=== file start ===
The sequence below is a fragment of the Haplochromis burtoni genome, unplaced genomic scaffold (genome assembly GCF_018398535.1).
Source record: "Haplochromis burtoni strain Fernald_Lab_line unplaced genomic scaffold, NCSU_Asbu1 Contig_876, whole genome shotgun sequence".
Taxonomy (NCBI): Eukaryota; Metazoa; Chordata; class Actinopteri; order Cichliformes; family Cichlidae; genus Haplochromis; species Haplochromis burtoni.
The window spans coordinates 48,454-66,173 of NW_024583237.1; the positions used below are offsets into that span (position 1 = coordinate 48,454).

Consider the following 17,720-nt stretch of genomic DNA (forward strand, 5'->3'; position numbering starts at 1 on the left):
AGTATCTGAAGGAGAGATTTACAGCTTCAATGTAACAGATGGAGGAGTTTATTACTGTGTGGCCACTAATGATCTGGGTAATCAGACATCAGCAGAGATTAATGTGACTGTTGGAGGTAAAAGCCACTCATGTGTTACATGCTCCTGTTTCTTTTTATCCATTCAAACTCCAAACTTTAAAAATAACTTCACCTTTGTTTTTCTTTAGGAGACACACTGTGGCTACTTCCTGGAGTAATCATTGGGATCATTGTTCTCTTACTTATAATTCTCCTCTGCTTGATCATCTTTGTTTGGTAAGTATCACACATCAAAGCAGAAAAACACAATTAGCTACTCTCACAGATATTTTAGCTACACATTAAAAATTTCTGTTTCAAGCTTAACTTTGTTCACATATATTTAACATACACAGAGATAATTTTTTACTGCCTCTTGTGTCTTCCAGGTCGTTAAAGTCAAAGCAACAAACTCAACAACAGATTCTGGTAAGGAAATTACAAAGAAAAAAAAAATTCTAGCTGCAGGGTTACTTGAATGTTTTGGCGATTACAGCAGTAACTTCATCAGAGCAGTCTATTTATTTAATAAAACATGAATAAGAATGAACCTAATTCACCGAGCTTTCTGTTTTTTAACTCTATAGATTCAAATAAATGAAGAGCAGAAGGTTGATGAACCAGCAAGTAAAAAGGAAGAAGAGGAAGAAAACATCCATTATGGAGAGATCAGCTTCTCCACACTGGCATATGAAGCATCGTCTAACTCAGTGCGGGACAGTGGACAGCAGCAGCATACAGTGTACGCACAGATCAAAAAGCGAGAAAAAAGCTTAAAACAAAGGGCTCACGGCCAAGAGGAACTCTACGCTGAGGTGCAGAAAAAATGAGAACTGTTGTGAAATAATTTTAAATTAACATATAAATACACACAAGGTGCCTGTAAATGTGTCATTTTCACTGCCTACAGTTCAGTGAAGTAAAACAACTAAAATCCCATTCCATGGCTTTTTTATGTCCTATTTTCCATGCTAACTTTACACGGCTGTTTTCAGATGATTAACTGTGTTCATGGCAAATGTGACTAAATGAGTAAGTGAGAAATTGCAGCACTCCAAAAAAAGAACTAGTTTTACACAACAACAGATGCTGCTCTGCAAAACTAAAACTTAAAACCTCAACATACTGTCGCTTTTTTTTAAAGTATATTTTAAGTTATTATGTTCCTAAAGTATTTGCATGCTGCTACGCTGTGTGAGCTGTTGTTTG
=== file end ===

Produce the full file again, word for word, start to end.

The sequence below is a fragment of the Haplochromis burtoni genome, unplaced genomic scaffold (genome assembly GCF_018398535.1).
Source record: "Haplochromis burtoni strain Fernald_Lab_line unplaced genomic scaffold, NCSU_Asbu1 Contig_876, whole genome shotgun sequence".
Taxonomy (NCBI): Eukaryota; Metazoa; Chordata; class Actinopteri; order Cichliformes; family Cichlidae; genus Haplochromis; species Haplochromis burtoni.
The window spans coordinates 48,454-66,173 of NW_024583237.1; the positions used below are offsets into that span (position 1 = coordinate 48,454).

Consider the following 17,720-nt stretch of genomic DNA (forward strand, 5'->3'; position numbering starts at 1 on the left):
AGTATCTGAAGGAGAGATTTACAGCTTCAATGTAACAGATGGAGGAGTTTATTACTGTGTGGCCACTAATGATCTGGGTAATCAGACATCAGCAGAGATTAATGTGACTGTTGGAGGTAAAAGCCACTCATGTGTTACATGCTCCTGTTTCTTTTTATCCATTCAAACTCCAAACTTTAAAAATAACTTCACCTTTGTTTTTCTTTAGGAGACACACTGTGGCTACTTCCTGGAGTAATCATTGGGATCATTGTTCTCTTACTTATAATTCTCCTCTGCTTGATCATCTTTGTTTGGTAAGTATCACACATCAAAGCAGAAAAACACAATTAGCTACTCTCACAGATATTTTAGCTACACATTAAAAATTTCTGTTTCAAGCTTAACTTTGTTCACATATATTTAACATACACAGAGATAATTTTTTACTGCCTCTTGTGTCTTCCAGGTCGTTAAAGTCAAAGCAACAAACTCAACAACAGATTCTGGTAAGGAAATTACAAAGAAAAAAAAAATTCTAGCTGCAGGGTTACTTGAATGTTTTGGCGATTACAGCAGTAACTTCATCAGAGCAGTCTATTTATTTAATAAAACATGAATAAGAATGAACCTAATTCACCGAGCTTTCTGTTTTTTAACTCTATAGATTCAAATAAATGAAGAGCAGAAGGTTGATGAACCAGCAAGTAAAAAGGAAGAAGAGGAAGAAAACATCCATTATGGAGAGATCAGCTTCTCCACACTGGCATATGAAGCATCGTCTAACTCAGTGCGGGACAGTGGACAGCAGCAGCATACAGTGTACGCACAGATCAAAAAGCGAGAAAAAAGCTTAAAACAAAGGGCTCACGGCCAAGAGGAACTCTACGCTGAGGTGCAGAAAAAATGAGAACTGTTGTGAAATAATTTTAAATTAACATATAAATACACACAAGGTGCCTGTAAATGTGTCATTTTCACTGCCTACAGTTCAGTGAAGTAAAACAACTAAAATCCCATTCCATGGCTTTTTTATGTCCTATTTTCCATGCTAACTTTACACGGCTGTTTTCAGATGATTAACTGTGTTCATGGCAAATGTGACTAAATGAGTAAGTGAGAAATTGCAGCACTCCAAAAAAAGAACTAGTTTTACACAACAACAGATGCTGCTCTGCAAAACTAAAACTTAAAACCTCAACATACTGTCGCTTTTTTTTAAAGTATATTTTAAGTTATTATGTTCCTAAAGTATTTGCATGCTGCTACGCTGTGTGAGCTGTTGTTTG